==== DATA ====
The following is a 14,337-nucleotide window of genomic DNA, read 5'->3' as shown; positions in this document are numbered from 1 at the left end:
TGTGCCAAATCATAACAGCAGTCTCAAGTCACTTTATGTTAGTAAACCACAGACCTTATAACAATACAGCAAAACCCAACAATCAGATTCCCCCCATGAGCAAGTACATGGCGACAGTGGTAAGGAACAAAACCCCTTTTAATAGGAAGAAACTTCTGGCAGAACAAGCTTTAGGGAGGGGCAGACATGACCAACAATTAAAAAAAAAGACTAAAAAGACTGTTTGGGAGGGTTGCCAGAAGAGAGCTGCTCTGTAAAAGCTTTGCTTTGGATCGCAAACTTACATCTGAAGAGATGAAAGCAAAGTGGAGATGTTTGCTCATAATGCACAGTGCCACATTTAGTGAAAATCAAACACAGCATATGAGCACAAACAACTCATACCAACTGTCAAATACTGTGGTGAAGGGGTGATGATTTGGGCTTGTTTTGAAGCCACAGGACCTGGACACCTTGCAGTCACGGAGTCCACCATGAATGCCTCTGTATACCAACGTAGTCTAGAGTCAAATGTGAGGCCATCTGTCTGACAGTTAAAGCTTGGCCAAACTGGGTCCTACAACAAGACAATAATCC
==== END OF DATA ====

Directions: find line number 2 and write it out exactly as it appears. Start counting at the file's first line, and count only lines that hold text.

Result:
TGTGCCAAATCATAACAGCAGTCTCAAGTCACTTTATGTTAGTAAACCACAGACCTTATAACAATACAGCAAAACCCAACAATCAGATTCCCCCCATGAGCAAGTACATGGCGACAGTGGTAAGGAACAAAACCCCTTTTAATAGGAAGAAACTTCTGGCAGAACAAGCTTTAGGGAGGGGCAGACATGACCAACAATTAAAAAAAAAGACTAAAAAGACTGTTTGGGAGGGTTGCCAGAAGAGAGCTGCTCTGTAAAAGCTTTGCTTTGGATCGCAAACTTACATCTGAAGAGATGAAAGCAAAGTGGAGATGTTTGCTCATAATGCACAGTGCCACATTTAGTGAAAATCAAACACAGCATATGAGCACAAACAACTCATACCAACTGTCAAATACTGTGGTGAAGGGGTGATGATTTGGGCTTGTTTTGAAGCCACAGGACCTGGACACCTTGCAGTCACGGAGTCCACCATGAATGCCTCTGTATACCAACGTAGTCTAGAGTCAAATGTGAGGCCATCTGTCTGACAGTTAAAGCTTGGCCAAACTGGGTCCTACAACAAGACAATAATCC